ORLANDO, FLA. (AP) - Arnold Palmer bought Bay Hill Club & Lodge because he loved the golf course and wanted it for his own, not having any idea where it all would lead.
Now his name adorns a PGA Tour event that has been a staple of the Florida Swing for 35 years. It’s also carried by two hospitals that specialize in children _ one named after his late wife, Winnie, and where more than 93,000 babies have been born since 2006.
Oh, and he’s having dinner with Kate Upton this week.
“Did you see this?” Palmer said, holding up the Sports Illustrated swimsuit issue with Upton on the cover. “She’s coming here. Did you know that?”
He put it back on his desk, gave it one last look, and then grabbed a stack of papers to place over the magazine.
“I better cover this up,” he said.
He grinned. The man is simply timeless.
How a supermodel wound up at Bay Hill explains so much about the 83-year-old Palmer, who built his kingdom by being a man of the people.
The manager for Upton is Lisa Benson, whose father is from Punxsutawney and used to regularly play golf with Palmer at Latrobe Country Club. She was looking for a job at IMG, which, in addition to managing sports and entertainment, also represents top models. Her father talked to Palmer, who talked to IMG to arrange an interview. She got the job and years later connected with Upton.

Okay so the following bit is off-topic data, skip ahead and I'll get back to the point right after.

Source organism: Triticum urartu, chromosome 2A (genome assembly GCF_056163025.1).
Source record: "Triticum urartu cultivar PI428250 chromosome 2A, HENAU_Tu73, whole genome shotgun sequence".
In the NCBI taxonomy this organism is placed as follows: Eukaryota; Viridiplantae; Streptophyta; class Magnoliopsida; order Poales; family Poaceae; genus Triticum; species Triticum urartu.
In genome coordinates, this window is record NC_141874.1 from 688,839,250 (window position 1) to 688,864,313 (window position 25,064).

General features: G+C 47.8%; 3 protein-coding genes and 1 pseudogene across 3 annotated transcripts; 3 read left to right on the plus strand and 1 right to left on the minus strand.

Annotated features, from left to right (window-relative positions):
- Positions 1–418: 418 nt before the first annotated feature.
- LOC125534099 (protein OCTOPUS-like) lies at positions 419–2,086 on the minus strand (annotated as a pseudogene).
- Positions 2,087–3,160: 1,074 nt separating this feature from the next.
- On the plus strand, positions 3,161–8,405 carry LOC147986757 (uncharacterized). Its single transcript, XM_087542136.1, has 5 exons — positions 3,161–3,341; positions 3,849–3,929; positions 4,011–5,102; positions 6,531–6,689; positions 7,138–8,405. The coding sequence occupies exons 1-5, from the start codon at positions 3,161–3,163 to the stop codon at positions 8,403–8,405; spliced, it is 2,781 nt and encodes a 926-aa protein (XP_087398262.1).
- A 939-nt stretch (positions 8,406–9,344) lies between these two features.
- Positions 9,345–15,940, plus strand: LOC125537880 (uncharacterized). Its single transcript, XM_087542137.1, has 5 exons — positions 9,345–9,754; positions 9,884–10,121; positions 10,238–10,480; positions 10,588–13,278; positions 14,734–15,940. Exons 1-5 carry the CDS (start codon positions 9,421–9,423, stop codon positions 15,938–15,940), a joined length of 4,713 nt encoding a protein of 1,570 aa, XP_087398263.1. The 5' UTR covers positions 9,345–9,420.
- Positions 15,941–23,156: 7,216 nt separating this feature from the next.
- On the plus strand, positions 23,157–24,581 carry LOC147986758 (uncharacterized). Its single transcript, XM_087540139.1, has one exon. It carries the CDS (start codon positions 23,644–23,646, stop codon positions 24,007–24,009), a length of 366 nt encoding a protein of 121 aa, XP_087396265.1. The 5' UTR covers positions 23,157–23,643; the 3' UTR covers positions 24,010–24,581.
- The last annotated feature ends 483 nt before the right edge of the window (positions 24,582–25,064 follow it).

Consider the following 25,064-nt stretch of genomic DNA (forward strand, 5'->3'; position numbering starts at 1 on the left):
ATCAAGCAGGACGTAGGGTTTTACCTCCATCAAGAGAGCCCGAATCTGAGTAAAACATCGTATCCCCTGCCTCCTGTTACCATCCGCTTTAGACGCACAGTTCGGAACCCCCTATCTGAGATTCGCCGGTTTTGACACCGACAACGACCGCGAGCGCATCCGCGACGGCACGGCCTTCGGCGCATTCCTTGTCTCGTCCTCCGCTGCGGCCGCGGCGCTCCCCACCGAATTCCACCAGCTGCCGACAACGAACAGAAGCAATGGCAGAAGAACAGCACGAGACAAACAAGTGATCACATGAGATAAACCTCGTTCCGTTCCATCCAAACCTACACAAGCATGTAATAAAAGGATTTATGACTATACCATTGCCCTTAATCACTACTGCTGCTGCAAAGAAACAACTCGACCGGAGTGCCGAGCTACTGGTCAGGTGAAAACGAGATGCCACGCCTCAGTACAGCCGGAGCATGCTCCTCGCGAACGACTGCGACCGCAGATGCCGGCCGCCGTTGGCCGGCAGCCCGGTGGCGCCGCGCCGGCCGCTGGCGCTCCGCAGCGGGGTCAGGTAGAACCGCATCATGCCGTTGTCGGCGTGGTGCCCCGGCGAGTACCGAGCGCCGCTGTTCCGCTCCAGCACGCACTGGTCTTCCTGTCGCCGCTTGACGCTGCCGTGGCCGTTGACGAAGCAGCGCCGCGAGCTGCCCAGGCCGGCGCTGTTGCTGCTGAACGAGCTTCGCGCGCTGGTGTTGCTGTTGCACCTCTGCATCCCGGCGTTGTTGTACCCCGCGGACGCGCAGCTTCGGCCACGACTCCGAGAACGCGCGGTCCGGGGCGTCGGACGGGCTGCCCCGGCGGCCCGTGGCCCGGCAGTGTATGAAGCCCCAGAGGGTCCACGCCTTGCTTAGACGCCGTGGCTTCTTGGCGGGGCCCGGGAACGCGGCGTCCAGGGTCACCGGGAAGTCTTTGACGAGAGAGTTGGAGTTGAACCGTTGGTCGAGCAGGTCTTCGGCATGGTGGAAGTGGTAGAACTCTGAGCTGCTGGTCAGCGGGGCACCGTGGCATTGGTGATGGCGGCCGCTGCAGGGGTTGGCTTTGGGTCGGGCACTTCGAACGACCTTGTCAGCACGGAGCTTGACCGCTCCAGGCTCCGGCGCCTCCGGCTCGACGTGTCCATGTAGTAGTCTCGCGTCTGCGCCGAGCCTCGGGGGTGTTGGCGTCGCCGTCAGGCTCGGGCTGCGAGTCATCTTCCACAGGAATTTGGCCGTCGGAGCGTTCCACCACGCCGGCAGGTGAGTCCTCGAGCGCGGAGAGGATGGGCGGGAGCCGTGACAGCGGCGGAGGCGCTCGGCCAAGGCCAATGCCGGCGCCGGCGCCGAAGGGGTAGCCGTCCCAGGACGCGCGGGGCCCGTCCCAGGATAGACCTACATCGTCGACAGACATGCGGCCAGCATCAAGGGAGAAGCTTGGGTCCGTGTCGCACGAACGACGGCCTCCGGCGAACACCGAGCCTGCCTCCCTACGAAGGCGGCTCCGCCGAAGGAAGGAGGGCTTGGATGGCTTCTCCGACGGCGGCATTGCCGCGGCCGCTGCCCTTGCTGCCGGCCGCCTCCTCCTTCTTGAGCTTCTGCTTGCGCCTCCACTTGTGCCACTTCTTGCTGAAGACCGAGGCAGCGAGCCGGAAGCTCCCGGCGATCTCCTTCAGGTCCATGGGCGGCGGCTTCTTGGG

Upton grew up in Melbourne on the central coast of Florida, and her parents were huge Palmer fans. Given the back story, Upton thought it would be a great idea to come to Bay Hill, meet with Palmer and see the work he is doing with the hospitals. She also plans to take part in a social media campaign involving the “Arnold Palmer” tea drink.
So in a roundabout way, a casual round of golf leads to dinner with a supermodel?
“That’s been a fun deal,” Palmer said when he finished telling the story.
There have been thousands of casual rounds like that for Palmer, whose passion for golf never dies. There have been more friends than he can count. There are probably more stories like this, all because he takes an interest in people.
“It’s easy,” Palmer said. “And I love it.”
Brad Faxon surely had Palmer in mind when he said years after a golf trip, “I wish we had more guys on tour who liked meeting people.”